A day of picketing the set of the Starz/Lionsgate series BMF in Atlanta turned dangerous for WGA writers Brian Egeston and Gabriel Alejandro Garza. Egeston claimed in a series of tweets Thursday afternoon, accompanied by photos, that BMF line producer Ian Woolf, driving an SUV, pointed the vehicle at Egeston “as though it were a weapon and slammed the breaks within six feet of writers.”
Egeston’s account was corroborated by Garza, a strike captain, who said that he was standing next to Egeston when the alleged incident happened and described it in a lengthy statement on Twitter Thursday evening. Garza claimed that he and Egeston were on a public sidewalk, not impending traffic, when Woolf allegedly hit the accelerator, followed by the break as “he was looking directly at us the entire time and kept the vehicle pointed at us.”
Both Egeston, who has written on House of Payne, Perfect Harmony and The Game, and Garza (The Flash, The Winchesters), said that they were peacefully protesting and that Woolf’s explanation for his behavior was that he “tried to scare us.”
Garza claimed that they have a recording of Woolf’s admission, in which he also identifies himself.
TV writer Tom Smuts, who is married to WGA West president Meredith Stiehm, in a Twitter post early Friday, provided an eyewitness account of the events that transpired after Woolf “used his SUV to threaten and intimidate Brian Egeston and fellow WGA member Gabe Garza.”
Smuts confirmed Egeston and Garza’s claims that they were told repeatedly by Woolf he was trying to scare them so [picketers] would go away. He also said he witnessed Woolf as he “desperately pleaded with the Teamsters of Local 728 to cross our picket lines, and they refused.”
When Woolf was unable to convince the Teamsters to cross the picket lines, he attempted to do the work himself at a parking lot located on Hank Aaron Drive. As per Smuts, Woolf was “opening trailers, turning on generators, driving picture cars to set, etc.”
Lionsgate has launched an investigation into the incident. It is as yet unknown whether Woolf is being paid during the investigation.
“We take acts of intimidation and threats of violence seriously and investigate them thoroughly,” the company said in a statement to Deadline. “As we continue to investigate, we have sent home the individual involved.”
A spokesperson from the WGA condemns anyone who threatens picketers and confirms they’re working with those involved in the incident.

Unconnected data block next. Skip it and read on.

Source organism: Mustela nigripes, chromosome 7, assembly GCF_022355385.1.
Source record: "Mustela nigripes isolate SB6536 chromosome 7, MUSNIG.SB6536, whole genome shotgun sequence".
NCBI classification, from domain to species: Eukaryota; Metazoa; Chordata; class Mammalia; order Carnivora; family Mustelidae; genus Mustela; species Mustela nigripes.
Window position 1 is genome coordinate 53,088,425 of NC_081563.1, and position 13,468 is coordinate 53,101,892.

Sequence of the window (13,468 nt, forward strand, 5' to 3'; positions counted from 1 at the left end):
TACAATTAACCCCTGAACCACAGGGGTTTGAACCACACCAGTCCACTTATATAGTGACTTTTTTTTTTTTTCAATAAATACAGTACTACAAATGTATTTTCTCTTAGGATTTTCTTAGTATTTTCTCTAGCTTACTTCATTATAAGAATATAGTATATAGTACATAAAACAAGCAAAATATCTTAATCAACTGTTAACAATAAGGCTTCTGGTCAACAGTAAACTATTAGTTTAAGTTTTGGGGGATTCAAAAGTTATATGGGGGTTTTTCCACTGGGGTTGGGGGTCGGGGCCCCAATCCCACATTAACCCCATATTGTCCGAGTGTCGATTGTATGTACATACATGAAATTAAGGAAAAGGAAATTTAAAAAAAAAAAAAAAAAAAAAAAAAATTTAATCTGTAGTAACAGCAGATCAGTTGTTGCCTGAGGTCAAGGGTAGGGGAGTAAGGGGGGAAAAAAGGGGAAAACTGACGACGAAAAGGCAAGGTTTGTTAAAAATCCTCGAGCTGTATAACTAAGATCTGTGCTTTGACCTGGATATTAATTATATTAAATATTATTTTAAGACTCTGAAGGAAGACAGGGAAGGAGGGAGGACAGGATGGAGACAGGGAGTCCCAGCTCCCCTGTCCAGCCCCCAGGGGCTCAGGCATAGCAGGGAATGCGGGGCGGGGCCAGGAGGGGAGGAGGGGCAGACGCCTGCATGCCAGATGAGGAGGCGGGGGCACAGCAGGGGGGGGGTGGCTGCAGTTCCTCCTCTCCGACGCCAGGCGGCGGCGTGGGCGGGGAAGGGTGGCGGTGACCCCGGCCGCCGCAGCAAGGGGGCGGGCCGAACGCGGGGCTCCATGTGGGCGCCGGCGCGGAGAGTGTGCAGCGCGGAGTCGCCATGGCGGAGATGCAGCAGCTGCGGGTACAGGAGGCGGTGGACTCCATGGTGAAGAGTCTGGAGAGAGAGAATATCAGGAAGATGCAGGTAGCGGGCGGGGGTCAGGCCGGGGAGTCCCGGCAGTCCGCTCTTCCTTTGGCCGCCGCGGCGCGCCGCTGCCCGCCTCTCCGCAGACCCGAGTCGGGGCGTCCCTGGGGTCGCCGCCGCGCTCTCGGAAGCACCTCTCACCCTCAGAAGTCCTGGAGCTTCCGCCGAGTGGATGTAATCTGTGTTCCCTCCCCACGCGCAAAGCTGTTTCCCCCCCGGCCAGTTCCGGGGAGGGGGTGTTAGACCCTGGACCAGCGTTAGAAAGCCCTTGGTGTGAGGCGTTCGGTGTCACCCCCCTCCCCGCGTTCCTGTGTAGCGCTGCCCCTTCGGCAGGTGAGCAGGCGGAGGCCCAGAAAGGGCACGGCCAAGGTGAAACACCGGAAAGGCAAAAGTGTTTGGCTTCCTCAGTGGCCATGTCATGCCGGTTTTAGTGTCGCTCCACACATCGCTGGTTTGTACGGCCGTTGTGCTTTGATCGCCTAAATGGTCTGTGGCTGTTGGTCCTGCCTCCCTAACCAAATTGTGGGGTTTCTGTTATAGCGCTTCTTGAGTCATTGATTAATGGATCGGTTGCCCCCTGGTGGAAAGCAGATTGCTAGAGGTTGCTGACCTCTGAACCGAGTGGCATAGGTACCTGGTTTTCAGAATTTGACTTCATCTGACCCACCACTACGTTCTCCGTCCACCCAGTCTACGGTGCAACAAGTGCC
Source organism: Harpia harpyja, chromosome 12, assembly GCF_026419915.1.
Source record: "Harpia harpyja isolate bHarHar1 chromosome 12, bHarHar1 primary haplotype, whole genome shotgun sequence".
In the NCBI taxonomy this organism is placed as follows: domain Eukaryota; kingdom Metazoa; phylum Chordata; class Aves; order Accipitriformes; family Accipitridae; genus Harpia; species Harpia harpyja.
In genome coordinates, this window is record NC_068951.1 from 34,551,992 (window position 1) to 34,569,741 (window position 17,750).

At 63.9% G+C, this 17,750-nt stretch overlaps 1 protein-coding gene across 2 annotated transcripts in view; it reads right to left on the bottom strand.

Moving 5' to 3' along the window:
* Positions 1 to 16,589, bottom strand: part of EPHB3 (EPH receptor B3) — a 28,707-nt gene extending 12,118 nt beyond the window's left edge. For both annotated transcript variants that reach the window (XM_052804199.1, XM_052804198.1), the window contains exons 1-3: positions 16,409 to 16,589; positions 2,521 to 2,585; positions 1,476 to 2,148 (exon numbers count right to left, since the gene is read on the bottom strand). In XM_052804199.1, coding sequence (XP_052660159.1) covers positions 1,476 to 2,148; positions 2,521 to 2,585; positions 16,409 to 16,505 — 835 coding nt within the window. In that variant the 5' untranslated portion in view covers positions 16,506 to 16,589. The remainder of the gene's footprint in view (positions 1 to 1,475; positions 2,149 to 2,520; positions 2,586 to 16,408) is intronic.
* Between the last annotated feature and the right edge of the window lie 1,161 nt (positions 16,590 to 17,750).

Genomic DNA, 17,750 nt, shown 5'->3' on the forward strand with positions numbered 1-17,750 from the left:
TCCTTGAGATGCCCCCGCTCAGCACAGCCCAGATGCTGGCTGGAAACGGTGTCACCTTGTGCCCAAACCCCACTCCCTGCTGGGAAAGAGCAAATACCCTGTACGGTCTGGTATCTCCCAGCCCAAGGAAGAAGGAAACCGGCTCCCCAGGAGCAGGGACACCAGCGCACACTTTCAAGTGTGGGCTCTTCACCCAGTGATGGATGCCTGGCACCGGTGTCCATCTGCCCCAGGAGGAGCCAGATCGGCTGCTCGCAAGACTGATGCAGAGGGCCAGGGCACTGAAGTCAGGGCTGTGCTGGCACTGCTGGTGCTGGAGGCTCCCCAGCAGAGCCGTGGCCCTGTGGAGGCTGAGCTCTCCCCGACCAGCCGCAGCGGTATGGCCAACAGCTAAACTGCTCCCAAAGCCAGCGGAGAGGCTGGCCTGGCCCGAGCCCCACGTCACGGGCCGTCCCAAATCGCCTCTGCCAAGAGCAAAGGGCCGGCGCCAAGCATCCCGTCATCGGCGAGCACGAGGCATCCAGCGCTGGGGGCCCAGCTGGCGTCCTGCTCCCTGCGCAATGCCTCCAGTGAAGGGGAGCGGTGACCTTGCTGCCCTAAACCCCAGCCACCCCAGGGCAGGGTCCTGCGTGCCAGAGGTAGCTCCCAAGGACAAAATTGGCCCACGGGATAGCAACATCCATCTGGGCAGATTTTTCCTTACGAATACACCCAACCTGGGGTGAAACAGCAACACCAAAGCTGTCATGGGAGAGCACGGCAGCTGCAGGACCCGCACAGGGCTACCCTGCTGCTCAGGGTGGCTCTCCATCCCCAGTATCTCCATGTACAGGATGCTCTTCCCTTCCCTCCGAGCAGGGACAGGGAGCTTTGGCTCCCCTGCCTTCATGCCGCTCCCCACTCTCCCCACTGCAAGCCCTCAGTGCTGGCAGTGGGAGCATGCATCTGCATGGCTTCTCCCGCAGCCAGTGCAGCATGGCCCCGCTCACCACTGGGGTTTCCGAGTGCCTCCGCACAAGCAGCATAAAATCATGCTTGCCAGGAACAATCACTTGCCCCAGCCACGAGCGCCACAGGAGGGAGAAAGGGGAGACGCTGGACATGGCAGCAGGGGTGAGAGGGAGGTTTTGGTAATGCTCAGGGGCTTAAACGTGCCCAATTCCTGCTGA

“Workers should not be threatened with physical harm when exercising their right to publicly protest and picket against unfair wages and working conditions. Anyone who harms or threatens to harm a member or supporter of the Writers Guild on a picket line should be held responsible for their actions,” the statement from the Guild reads.
“The WGA is working closely with members who were endangered during this incident to hold this individual accountable,” they added.
Deadline has reached to Egeston, Garza Woolf and their representatives.
Woolf has various social media accounts, including Twitter, IG and FB, which were visible until 8-830 PM Thursday when they were made private. As word of the alleged incident started to spread, Woolf’s social media accounts became littered with critical and sometimes aggressive comments before they were disabled.
Meanwhile, writers, sharing Egeston’s “Open Letter To The Man Who Almost Killed Me On the WGA WGA Picket Line Today,” showed their resolve and solidarity.
“I would implore you, in hindsight, to consider the ramifications of killing an African-American man in the streets of the city too busy to hate, while being the producer of an African-American TV show, created by an African American man, run by an African-American Man,” Egeston wrote in his letter, referring to BMF created by Randy Huggins and executive produced by Curtis “50 Cent” Jackson, among others.
Woolf’s recent credits also include ABC’s Queens; first AD in Netflix’s Bridgerton; Unit production manager on FX’s Mr. Mercedes and CBS’ Criminal Minds; Producer of CBS/Paramount+ SEAL Team.